| The evolution and commercialization of oil drilling technology: A historical timeline



□ 1845: Emergence of the modern rotary drilling system

In 1845, with the ongoing advancement of drilling technology, British engineer Robert Beart created the modern form of rotary drilling. This method involved rotating a drill bit attached to the end of a rod, which required the use of drilling mud* to remove cuttings generated inside the borehole. Moreover, Beart developed the mud circulation system to enhance efficiency.
(*) Drilling mud: a water-based slurry used in rotary drilling, primarily for the removal of cuttings, maintaining well pressure, and keeping the drill bit from overheating.

□ 1846: World’s first commercial oil well, Bibi-Heybat

The world’s first commercial oil well was located near Baku, the capital of Azerbaijan, on the coast of the Caspian Sea. At the Bibi-Heybat oil field, the first drilling operation to develop an oil well was conducted in 1846, laying the foundation for commercial crude oil production. Remarkably, 178 years later, the Bibi-Heybat oilfield still contains crude oil.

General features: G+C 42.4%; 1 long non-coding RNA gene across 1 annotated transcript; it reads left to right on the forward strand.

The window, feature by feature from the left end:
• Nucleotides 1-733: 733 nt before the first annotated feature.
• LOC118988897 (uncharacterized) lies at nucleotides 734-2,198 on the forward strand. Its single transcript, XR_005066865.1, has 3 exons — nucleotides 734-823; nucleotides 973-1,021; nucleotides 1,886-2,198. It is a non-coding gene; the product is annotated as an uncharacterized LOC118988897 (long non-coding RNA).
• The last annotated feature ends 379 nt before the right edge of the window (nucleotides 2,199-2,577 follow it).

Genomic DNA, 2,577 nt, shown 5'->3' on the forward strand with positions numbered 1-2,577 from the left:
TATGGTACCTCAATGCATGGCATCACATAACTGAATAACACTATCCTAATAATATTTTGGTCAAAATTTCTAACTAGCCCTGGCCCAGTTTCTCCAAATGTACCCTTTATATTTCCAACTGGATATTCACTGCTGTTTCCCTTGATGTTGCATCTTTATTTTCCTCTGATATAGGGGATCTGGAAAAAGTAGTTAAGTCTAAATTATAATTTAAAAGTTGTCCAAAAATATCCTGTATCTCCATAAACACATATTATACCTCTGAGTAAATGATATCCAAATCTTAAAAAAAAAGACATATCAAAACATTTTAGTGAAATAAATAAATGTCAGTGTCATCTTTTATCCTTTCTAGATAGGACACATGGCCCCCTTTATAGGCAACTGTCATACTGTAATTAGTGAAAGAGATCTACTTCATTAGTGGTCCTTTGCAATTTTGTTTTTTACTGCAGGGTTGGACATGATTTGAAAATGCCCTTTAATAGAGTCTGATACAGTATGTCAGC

□ 1859: Beginning of commercial oil production

In 1852, Polish pharmacist Ignacy Łukasiewicz made a groundbreaking discovery by successfully separating kerosene from crude oil for the first time in history. A year later, while visiting his alma mater, Dartmouth College, American lawyer George Bissell stumbled upon crude oil samples in Professor Dixi Crosby’s lab. Realizing the potential to profit from using oil as lamp fuel, he first began to search for salt mines as he was inspired by the fact that salt miners often discovered oil while drilling for brine. He recruited investors and founded the Seneca Oil Company (later renamed the Pennsylvania Oil Company). This marked the transition from expensive candles and whale oil to kerosene for lighting. The person hired to take charge of drilling at that time was none other than Edwin Drake, an indispensable figure in the history of oil.